The Government will establish a Ministry for Disabled People to centralise supports and services available to disabled people and replace the current “fragmented” system, Minister for Disability Issues, Carmel Sepuloni has announced today.
“The current disability system is broken and puts too many barriers in place for disabled people and whānau,” the Minister said.
“This is why we are establishing a new Ministry for Disabled People as the heart of this change. It will join up all of the supports and services available to disabled people and replace a fragmented system where there is no single agency responsible for driving improved overall outcomes for disabled people.”
She said the Government was also accelerating efforts to make Aotearoa New Zealand more accessible by introducing a new accessibility framework, backed by legislation and a new Accessibility Governance Board. The Governance Board will be led by and represent disabled people and whānau.
“The disabled community’s voices will be embedded at all levels of decision-making, from the formation and running of the Ministry, to the development of accessibility legislation,” Ms Sepuloni said.
“We know that the Health and Disability review did not go far enough on disability issues, and that’s why Carmel Sepuloni and I commissioned additional work to ensure the aspirations of the disabled community are seriously addressed,” Health Minister, Andrew Little said.
“The disabled community told us that disability issues are not just health issues. We’ve heard and responded to their desire to lift disability support out of the health system, which is why we’re establishing a new Ministry for Disabled People to deliver support for all disabled people.”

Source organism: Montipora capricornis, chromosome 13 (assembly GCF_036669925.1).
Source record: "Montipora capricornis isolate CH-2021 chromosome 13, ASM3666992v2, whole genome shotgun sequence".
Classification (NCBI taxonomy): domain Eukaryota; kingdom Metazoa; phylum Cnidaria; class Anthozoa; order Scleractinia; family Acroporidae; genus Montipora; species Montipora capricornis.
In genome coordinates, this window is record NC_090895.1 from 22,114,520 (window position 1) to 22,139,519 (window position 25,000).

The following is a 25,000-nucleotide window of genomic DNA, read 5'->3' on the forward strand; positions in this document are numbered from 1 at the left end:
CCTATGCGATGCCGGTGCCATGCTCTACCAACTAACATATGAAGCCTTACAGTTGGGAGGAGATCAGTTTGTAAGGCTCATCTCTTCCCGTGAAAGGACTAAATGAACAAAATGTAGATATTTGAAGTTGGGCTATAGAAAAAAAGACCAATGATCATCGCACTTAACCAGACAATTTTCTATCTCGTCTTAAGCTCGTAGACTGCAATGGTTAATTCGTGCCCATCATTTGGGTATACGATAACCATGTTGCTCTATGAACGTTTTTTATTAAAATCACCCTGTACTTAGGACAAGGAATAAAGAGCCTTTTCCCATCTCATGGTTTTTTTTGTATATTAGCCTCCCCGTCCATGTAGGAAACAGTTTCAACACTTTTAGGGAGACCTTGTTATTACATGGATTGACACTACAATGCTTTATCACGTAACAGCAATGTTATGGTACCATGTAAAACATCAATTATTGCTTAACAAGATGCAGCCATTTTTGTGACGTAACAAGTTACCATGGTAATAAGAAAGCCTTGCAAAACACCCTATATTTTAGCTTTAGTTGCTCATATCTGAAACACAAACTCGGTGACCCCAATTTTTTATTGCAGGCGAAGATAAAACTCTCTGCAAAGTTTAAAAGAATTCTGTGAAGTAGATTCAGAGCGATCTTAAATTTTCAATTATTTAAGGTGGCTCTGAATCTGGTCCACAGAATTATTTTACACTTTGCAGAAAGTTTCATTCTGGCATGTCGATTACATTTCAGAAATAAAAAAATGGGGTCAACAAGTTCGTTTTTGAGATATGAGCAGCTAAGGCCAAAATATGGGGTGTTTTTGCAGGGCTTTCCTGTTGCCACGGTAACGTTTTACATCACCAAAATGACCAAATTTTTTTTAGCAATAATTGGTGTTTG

The Ministry of Social Development will host the new Ministry for Disabled People. This will ensure the new Ministry will have access to existing shared services and knowledge to help it hit the ground running, Minister Sepuloni said.
“The establishment of a new Ministry recognises that a broader and ‘whole-of-life’ approach to disability is needed, as opposed to viewing disability as a ‘health issue’.”
“We have listened to the disabled community and ensured that the mantra of ‘Nothing About Us Without Us’ sits at the heart of the most transformative changes to the disability system in more than a decade,” she said.
The new Ministry will:
- Drive better outcomes for all disabled people;
- Lead and coordinate cross-government strategic disability policy;
- Work to deliver and transform disability support services, and;
- Progress work on the broader transformation of the wider disability system.
“The changes we’re announcing today complement the work under way with the health reforms to ensure all New Zealanders, including the disabled community, have equitable access to the care they need, no matter who they are or where they live,” Minister Little said.
“Putting the voice of disabled people and their families at the heart of decision making is an approach that works, as we’ve seen with the Enabling Good Lives pilots in Christchurch, Waikato and Mid-Central regions.
“Enabling Good Lives empowers disabled people and their families to have more control and choice about the support they receive and that’s why we’ve committed to the national roll-out of Enabling Good Lives,” he said.
“I firmly believe the changes announced today epitomise a bold and truly transformative way forward for disabled people and their whānau to thrive in Aotearoa New Zealand. They send a very clear signal that there needs to be an ongoing commitment over successive Governments in order to sustain better outcomes for disabled people,” Minister Sepuloni said
“They strike the balance between ensuring the right organisational arrangements are in place to champion change across the system, while also ensuring we’re building on what works through the Enabling Good Lives approach.
“This is the beginning of a true partnership between the disability community and Government,” she said.